PRINTING MENTORS My first printing mentor was Regis Graden. I met him just in time because he died a few years later. But in those few years my skills improved by leaps and bounds largely due to his input. When I called him with a question often he would say “I could tell you but it would be easier to show you. I’ll be there in 20 minutes.” Here is a bit more about him on my blog. Today my mentors are other printers like me who are each doing their own thing with letterpress. Close to my studio there are at least a dozen printers — Maude Press, Lala Press, Anenome Press, Fugu Fugu Press, and Papermum Press, just to name a few. And we all rely on local printing legend Gerald Lange. The International Printing Museum puts on an annual printers fair and it’s fun getting together with other local printers to talk shop and exchange advice. The Ladies of Letterpress conference this past August provided me with a host of contacts and I love their discussion board.
THE CREATIVE PROCESS The unexpected juxtaposition of materials is the most fun way for me to design. At Art Center I learned the basics of a good layout (first, second, third read, and dynamic “white” space) and picked up an appreciation for meticulous typography. Applying those skills to combining different materials is my favorite way to design. Most of my work ends up being a collage of some sort. I could get a PhD in adhesives!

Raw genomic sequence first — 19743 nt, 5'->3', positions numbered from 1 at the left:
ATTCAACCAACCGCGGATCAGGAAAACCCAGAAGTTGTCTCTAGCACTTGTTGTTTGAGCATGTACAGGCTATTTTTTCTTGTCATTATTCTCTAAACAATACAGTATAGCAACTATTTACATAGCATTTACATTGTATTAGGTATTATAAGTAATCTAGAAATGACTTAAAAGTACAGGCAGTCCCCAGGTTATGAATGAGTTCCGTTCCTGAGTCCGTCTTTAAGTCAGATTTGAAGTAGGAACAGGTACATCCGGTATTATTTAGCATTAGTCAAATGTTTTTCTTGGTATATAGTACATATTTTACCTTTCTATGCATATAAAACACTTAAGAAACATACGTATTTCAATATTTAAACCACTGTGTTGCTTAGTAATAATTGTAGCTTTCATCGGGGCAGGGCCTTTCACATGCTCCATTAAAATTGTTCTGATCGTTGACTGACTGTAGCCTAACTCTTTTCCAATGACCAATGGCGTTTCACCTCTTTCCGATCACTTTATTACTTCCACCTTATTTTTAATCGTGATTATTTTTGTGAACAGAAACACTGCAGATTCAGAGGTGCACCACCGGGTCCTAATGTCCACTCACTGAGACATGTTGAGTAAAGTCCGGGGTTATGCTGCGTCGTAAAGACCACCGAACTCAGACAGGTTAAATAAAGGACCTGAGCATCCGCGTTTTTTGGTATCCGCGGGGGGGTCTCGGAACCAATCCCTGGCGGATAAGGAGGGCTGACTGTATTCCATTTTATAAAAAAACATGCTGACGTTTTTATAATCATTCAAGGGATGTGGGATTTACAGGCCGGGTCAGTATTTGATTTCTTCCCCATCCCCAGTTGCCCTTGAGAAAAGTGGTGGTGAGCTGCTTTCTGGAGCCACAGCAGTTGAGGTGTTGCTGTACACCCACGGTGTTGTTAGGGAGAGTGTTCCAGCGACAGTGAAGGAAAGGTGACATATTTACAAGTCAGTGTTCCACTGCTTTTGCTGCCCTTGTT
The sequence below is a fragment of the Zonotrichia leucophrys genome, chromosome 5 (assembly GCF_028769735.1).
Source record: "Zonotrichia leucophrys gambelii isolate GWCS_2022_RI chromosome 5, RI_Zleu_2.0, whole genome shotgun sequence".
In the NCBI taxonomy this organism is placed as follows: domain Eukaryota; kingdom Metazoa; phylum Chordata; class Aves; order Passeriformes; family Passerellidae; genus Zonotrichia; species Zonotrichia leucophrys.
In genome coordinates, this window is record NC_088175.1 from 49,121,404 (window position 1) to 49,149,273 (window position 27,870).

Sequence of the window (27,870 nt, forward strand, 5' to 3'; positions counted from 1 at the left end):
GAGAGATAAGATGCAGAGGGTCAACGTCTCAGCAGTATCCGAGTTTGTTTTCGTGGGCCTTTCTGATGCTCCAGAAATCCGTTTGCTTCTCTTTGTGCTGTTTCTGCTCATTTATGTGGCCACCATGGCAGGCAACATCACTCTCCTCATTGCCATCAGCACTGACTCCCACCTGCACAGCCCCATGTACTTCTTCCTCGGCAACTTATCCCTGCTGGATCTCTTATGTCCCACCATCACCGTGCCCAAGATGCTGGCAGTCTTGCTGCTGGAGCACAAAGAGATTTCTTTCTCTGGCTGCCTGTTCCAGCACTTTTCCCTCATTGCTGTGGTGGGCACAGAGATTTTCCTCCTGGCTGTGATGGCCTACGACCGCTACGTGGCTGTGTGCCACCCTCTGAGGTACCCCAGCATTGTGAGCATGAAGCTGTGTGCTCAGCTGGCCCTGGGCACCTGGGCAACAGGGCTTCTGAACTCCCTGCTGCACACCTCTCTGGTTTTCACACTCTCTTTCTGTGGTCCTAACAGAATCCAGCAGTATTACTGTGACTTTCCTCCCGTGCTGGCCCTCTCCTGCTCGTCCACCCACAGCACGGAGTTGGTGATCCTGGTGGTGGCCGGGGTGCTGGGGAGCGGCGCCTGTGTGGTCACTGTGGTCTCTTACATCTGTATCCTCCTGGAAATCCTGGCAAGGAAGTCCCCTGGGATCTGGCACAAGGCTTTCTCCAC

FULL TIME FUN I am both a designer and printer, and I’ve been printing full time since 1998.
PRESS HISTORY I bought a 8×12 C&P Old Style Treadle Press from the International Printing Museum in Carson and drove it to Pasadena on Los Angeles freeways on a little trailer that was only rated to carry 500 pounds. Dumb.
PRINTING FEATS In 2007 I designed and launched a line of fair trade and eco friendly papers called “Sustain & Heal.” It primarily features handmade & handmarbled papers and a specially made for letterpress Jute sheet. Later I traveled to Bangladesh to meet with many of the artisans who make the paper and see what a huge difference it makes in people’s lives when we buy fair trade. Taking “Sustain & Heal” to the National Stationery Show and bringing the message of fair trade to people there for the last six years has been a huge undertaking. I’m terrible at marketing and showing my work. I dread public speaking and talking to strangers, especially when they stare at me blankly after my passionate little speech about fair trade. Doing this show has been an area of personal growth and I’m proud that I rise to the challenge year after year.
BOXCAR’S ROLE When I first launched my website in 1999 there were not many other letterpress websites out there. Boxcar made me feel like I wasn’t alone, or crazy, to be doing what I was doing. They also gave me a laugh with the “What is Harold wearing” section. They continue to be ahead of the curve and leaders in this industry. Their habit of eco-friendly practices inspire me to do the same.
PRINTING ADVICE Regis [Graden], my first letterpress mentor, used to say “You know the only sure way to not make a mistake? Don’t ever do anything!” He also once consoled me when I called him with my latest printing woe, “You made a mistake? I can’t believe it. The last time I made a mistake was…let me think…ten o’clock this morning.”
WHAT’S NEXT So many “high on talent, low on bank account” folks walk into my studio each week with their wonderful designs that they want printed. Often they leave disappointed because they had no idea letterpress requires so much effort and is on the higher end of the price scale. So I’ve set up a “letterpress lab” program for people to come into the studio and print their own designs for a small equipment rental fee. So far it’s worked well with the few people who have tried it. I’m looking forward to expanding this program next year.
Again, a big round of thanks out to Annika for letting us catch a glimpse of the spectacular work of De Milo Design Studio & Letterpress!